"How", you may well ask, "did you come to this conclusion, O wise one?" Well, I'll tell you. But first, the recipe.

Ian's Tomato Mozza Salad
serves 2

2½ C (1 pint) cherry tomatoes, halved
2 large brown mushrooms, thinly sliced
150g (4 or 5 oz) fresh mozzarella cheese, broken into bits
fresh ground black pepper
pinch of kosher salt
olive oil
fresh basil, chopped
fresh flat-leaf parsley, chopped

* Mix the tomatoes, mushrooms, cheese together in a bowl.
* Add the pepper, salt and herbs and mix to combine.
* Drizzle some olive oil over the top.

The measurements are only a guideline, as I really wasn't paying attention to exactly how much of everything I was using. I've made this salad a few times over the past week, and the first time I made it, I didn't add any salt. It was tasty, but there was something missing. When I added the kosher salt to this version, the flavour of the tomato really popped, and it made for a much better salad.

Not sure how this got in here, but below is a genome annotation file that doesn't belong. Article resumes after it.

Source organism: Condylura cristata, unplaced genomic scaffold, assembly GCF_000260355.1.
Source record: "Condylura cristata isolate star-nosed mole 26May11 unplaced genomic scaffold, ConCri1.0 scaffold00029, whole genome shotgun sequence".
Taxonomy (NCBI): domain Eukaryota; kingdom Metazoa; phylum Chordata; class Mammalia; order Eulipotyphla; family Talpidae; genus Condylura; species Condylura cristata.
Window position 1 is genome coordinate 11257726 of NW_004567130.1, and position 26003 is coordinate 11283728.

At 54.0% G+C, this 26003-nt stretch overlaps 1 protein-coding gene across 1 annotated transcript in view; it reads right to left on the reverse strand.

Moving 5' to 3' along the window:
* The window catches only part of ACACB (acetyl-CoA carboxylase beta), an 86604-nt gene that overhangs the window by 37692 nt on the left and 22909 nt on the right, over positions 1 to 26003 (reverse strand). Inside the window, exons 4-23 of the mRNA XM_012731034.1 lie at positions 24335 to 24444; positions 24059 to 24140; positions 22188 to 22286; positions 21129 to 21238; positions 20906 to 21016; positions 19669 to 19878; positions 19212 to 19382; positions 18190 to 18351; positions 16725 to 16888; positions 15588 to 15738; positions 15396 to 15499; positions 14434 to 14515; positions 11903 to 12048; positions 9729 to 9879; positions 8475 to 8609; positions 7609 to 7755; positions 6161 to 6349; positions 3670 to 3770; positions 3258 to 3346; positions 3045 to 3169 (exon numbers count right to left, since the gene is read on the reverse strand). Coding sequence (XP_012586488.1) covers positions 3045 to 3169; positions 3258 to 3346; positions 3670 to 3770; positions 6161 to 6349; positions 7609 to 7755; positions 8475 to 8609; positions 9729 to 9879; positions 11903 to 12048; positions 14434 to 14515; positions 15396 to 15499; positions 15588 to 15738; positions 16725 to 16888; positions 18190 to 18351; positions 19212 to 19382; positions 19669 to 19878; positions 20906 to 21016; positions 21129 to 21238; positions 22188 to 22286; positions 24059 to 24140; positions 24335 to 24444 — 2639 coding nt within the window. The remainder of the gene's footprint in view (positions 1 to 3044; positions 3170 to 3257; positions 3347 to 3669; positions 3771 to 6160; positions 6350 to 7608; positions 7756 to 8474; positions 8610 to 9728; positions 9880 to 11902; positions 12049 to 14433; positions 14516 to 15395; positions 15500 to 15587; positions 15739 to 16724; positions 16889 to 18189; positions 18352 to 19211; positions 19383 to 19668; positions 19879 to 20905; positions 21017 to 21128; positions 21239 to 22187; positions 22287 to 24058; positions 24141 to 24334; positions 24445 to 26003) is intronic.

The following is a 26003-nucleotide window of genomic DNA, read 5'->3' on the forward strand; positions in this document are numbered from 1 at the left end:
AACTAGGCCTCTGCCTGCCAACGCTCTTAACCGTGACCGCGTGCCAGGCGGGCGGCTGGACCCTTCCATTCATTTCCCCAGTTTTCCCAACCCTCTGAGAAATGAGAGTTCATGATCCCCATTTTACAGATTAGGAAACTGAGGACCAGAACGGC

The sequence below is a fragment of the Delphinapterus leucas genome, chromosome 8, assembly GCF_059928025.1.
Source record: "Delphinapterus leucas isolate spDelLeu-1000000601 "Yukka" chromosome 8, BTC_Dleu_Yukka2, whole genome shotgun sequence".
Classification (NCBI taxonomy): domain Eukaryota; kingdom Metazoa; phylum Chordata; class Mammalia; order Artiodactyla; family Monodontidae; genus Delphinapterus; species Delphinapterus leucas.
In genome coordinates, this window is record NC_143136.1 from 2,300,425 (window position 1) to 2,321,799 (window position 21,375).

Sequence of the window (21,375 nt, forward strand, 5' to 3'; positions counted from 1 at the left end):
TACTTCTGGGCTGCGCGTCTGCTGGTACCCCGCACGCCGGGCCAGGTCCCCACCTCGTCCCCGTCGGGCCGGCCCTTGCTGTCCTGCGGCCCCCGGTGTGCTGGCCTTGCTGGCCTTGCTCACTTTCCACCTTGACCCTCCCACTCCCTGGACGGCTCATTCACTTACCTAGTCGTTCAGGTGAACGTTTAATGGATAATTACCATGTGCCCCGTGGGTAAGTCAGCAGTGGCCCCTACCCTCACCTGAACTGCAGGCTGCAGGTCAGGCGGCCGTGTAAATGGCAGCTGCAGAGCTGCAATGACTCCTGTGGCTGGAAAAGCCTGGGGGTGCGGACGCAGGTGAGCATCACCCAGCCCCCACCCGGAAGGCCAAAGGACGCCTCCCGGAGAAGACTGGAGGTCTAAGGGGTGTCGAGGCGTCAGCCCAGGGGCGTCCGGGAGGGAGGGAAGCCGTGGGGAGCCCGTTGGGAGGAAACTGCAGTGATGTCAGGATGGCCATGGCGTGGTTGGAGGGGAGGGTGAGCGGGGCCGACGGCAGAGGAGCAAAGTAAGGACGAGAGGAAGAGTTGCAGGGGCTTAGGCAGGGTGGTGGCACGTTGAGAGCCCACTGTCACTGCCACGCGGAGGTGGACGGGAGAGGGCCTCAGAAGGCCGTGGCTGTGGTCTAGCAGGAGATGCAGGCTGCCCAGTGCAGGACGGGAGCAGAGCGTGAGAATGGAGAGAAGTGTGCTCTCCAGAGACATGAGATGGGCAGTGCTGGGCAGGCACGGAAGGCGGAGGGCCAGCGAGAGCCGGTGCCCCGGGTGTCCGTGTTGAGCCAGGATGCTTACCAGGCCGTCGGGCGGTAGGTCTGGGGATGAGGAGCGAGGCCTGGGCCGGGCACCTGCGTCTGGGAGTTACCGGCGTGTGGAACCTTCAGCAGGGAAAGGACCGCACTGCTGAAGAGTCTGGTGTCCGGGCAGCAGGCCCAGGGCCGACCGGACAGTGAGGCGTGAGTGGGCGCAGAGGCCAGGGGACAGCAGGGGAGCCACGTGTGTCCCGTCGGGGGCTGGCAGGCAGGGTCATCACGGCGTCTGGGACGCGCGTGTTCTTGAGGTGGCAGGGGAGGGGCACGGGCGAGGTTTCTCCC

I find this odd that plain old salt was the missing ingedient. The salad didn't taste like salt, it just tasted more like tomato. I know, I know, this is common knowledge, but I've never seen it demonstrated quite as emphatically before.

Thursday, June 15, 2006

Get stuffed!